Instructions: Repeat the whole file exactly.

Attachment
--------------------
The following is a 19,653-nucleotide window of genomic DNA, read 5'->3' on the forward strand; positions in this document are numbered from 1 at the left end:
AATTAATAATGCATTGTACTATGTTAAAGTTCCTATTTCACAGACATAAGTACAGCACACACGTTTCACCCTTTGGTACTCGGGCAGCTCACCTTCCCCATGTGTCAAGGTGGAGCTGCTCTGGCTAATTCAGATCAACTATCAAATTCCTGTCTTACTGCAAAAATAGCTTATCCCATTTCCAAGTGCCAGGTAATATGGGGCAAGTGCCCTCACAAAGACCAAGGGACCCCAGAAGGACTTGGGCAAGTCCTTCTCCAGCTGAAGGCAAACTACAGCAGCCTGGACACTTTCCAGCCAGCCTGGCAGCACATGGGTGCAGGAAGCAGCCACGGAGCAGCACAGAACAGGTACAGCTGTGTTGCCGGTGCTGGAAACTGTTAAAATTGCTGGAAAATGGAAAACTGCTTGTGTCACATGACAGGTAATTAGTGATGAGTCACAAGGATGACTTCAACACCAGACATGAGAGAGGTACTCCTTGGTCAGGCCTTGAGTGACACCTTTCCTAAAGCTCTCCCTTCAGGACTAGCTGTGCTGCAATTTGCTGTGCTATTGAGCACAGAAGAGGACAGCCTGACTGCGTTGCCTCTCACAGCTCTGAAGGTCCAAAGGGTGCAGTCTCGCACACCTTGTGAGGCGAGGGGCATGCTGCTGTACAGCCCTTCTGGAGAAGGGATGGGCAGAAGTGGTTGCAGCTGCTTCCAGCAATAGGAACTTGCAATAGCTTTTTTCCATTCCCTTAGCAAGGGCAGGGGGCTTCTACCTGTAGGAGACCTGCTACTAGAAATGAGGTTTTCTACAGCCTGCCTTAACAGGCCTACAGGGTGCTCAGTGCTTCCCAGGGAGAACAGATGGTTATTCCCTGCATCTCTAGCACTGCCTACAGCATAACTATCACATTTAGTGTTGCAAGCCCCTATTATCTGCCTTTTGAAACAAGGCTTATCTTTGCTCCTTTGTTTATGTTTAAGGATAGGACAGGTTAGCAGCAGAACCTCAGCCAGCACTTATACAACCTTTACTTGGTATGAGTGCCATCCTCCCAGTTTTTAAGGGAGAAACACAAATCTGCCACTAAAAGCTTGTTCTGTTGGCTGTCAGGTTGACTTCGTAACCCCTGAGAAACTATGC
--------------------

The following is a 19,653-nucleotide window of genomic DNA, read 5'->3' on the forward strand; positions in this document are numbered from 1 at the left end:
AATTAATAATGCATTGTACTATGTTAAAGTTCCTATTTCACAGACATAAGTACAGCACACACGTTTCACCCTTTGGTACTCGGGCAGCTCACCTTCCCCATGTGTCAAGGTGGAGCTGCTCTGGCTAATTCAGATCAACTATCAAATTCCTGTCTTACTGCAAAAATAGCTTATCCCATTTCCAAGTGCCAGGTAATATGGGGCAAGTGCCCTCACAAAGACCAAGGGACCCCAGAAGGACTTGGGCAAGTCCTTCTCCAGCTGAAGGCAAACTACAGCAGCCTGGACACTTTCCAGCCAGCCTGGCAGCACATGGGTGCAGGAAGCAGCCACGGAGCAGCACAGAACAGGTACAGCTGTGTTGCCGGTGCTGGAAACTGTTAAAATTGCTGGAAAATGGAAAACTGCTTGTGTCACATGACAGGTAATTAGTGATGAGTCACAAGGATGACTTCAACACCAGACATGAGAGAGGTACTCCTTGGTCAGGCCTTGAGTGACACCTTTCCTAAAGCTCTCCCTTCAGGACTAGCTGTGCTGCAATTTGCTGTGCTATTGAGCACAGAAGAGGACAGCCTGACTGCGTTGCCTCTCACAGCTCTGAAGGTCCAAAGGGTGCAGTCTCGCACACCTTGTGAGGCGAGGGGCATGCTGCTGTACAGCCCTTCTGGAGAAGGGATGGGCAGAAGTGGTTGCAGCTGCTTCCAGCAATAGGAACTTGCAATAGCTTTTTTCCATTCCCTTAGCAAGGGCAGGGGGCTTCTACCTGTAGGAGACCTGCTACTAGAAATGAGGTTTTCTACAGCCTGCCTTAACAGGCCTACAGGGTGCTCAGTGCTTCCCAGGGAGAACAGATGGTTATTCCCTGCATCTCTAGCACTGCCTACAGCATAACTATCACATTTAGTGTTGCAAGCCCCTATTATCTGCCTTTTGAAACAAGGCTTATCTTTGCTCCTTTGTTTATGTTTAAGGATAGGACAGGTTAGCAGCAGAACCTCAGCCAGCACTTATACAACCTTTACTTGGTATGAGTGCCATCCTCCCAGTTTTTAAGGGAGAAACACAAATCTGCCACTAAAAGCTTGTTCTGTTGGCTGTCAGGTTGACTTCGTAACCCCTGAGAAACTATGC